I was explaining this rich legacy to my mum, when the area boys started harassing us for money. They did not care about cultural heritage and history, what they cared about was lining their pockets. And who can blame them? Even many ‘exposed’ Naija Twitterati don’t value Ilojo Bar’s legacy. One of the responses on Twitter to my indignation about the bulldozing of this communal heirloom was the following: ‘But really, what purpose does the decrepit structure serve?’ The tweet added, of course, that the space could now be put to better and more profitable use.
It is not surprising. After all, we live in a country that for years hasn’t had history on its school curricula. The values held dear are imported religions and cutthroat capitalism (not necessarily in that order), but the very roots of history a
re often held in disregard, first shattered by colonial plundering, then further crushed by military regimes averse to a people with a memory, and now what is left of it is bogged down by the kleptomania of an elite showing the rest of society that only money matters. They remember Nigeria’s cultural and historical background only when they can gain political points from it, but are not truly invested in it – otherwise the museums, libraries, and public schools in this country would not be so dramatically underfunded.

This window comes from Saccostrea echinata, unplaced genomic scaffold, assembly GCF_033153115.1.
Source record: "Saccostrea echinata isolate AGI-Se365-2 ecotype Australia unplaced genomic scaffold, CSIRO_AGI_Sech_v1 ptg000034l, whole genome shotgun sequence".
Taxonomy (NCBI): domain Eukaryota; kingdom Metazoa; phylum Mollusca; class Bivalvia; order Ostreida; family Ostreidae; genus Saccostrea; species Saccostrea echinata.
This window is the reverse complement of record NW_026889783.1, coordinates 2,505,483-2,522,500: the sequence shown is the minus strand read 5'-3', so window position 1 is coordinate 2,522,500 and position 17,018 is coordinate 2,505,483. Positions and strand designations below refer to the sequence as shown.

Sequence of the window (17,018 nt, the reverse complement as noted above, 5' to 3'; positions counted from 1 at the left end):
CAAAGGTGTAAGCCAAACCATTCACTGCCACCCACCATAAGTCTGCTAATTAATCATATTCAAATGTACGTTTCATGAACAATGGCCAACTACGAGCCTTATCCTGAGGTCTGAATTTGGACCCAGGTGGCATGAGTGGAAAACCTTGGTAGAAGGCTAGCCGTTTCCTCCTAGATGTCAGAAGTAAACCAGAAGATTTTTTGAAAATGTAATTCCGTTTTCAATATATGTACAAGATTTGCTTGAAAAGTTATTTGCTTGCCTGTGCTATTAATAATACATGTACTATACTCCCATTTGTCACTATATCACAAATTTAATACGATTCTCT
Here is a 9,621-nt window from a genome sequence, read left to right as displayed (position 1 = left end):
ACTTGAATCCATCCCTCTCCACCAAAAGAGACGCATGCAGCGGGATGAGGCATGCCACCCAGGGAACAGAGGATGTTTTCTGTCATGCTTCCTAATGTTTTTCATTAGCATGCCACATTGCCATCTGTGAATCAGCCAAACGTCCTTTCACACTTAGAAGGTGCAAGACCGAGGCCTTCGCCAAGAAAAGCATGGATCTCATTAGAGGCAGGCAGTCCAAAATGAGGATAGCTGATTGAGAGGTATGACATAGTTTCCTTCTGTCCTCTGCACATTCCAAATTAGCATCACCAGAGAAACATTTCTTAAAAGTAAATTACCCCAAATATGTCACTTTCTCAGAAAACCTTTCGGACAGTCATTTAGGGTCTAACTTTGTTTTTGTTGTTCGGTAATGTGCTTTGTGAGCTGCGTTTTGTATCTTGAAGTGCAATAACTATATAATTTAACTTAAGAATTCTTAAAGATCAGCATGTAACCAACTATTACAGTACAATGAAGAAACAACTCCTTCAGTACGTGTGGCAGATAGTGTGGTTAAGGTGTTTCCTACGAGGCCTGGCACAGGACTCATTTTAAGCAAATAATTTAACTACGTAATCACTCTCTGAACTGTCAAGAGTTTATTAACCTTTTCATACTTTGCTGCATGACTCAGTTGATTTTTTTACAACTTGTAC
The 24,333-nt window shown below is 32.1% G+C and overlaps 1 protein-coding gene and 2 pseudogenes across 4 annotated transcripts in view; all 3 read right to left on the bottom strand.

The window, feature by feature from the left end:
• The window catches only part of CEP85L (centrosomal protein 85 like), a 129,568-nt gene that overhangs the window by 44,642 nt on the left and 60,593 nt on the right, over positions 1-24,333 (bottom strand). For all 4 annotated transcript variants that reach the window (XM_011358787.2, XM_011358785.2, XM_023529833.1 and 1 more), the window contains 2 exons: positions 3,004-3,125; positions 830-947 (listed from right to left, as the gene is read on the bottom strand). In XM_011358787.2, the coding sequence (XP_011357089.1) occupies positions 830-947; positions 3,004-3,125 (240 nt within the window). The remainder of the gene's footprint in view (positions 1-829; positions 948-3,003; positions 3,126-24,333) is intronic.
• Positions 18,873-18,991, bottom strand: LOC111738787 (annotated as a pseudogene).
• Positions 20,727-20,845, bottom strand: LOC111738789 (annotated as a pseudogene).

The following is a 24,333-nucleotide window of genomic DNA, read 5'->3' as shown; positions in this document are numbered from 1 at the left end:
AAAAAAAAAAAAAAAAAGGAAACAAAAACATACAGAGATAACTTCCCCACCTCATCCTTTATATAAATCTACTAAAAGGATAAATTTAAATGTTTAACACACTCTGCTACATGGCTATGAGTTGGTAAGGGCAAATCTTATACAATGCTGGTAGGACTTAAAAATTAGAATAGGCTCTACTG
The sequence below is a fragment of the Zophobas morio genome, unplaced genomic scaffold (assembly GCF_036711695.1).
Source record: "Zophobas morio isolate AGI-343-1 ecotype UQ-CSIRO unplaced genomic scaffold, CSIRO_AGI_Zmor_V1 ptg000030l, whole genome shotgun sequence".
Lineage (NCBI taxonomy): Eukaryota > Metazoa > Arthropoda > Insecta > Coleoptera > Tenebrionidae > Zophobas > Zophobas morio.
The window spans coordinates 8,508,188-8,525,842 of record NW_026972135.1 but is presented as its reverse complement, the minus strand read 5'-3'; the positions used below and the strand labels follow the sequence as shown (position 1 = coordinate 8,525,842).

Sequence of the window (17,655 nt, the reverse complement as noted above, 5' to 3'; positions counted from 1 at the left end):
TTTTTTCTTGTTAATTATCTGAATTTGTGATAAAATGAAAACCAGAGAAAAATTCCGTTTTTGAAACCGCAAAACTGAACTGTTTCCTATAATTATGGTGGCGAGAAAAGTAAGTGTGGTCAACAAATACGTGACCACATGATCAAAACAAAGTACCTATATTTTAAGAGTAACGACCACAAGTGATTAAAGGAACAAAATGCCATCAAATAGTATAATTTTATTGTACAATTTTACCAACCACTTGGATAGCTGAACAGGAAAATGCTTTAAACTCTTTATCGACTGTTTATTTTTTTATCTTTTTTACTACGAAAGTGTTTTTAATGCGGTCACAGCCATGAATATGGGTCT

This is what breaks my heart. How can you build a future if you don’t know your own history? When an entire nation does not believe in its own intrinsic cultural value, it will never stand up for itself, not internally, not internationally. I’ve come to see the lack of cultural awareness as a root cause of many of the issues Nigeria has been dealing with, and one of the reasons why change is so hard to effectuate.
Nigerians, deep in their heart, do not take themselves seriously, not as a country. Nigerians are boastful, yes. Yet that boastfulness is only skin-deep, like the anger in Lagos traffic. If you scratch that surface, you will find insecurity about who they are and what they represent. When there is so much to celebrate about this nation, if only the knowledge were spread more widely.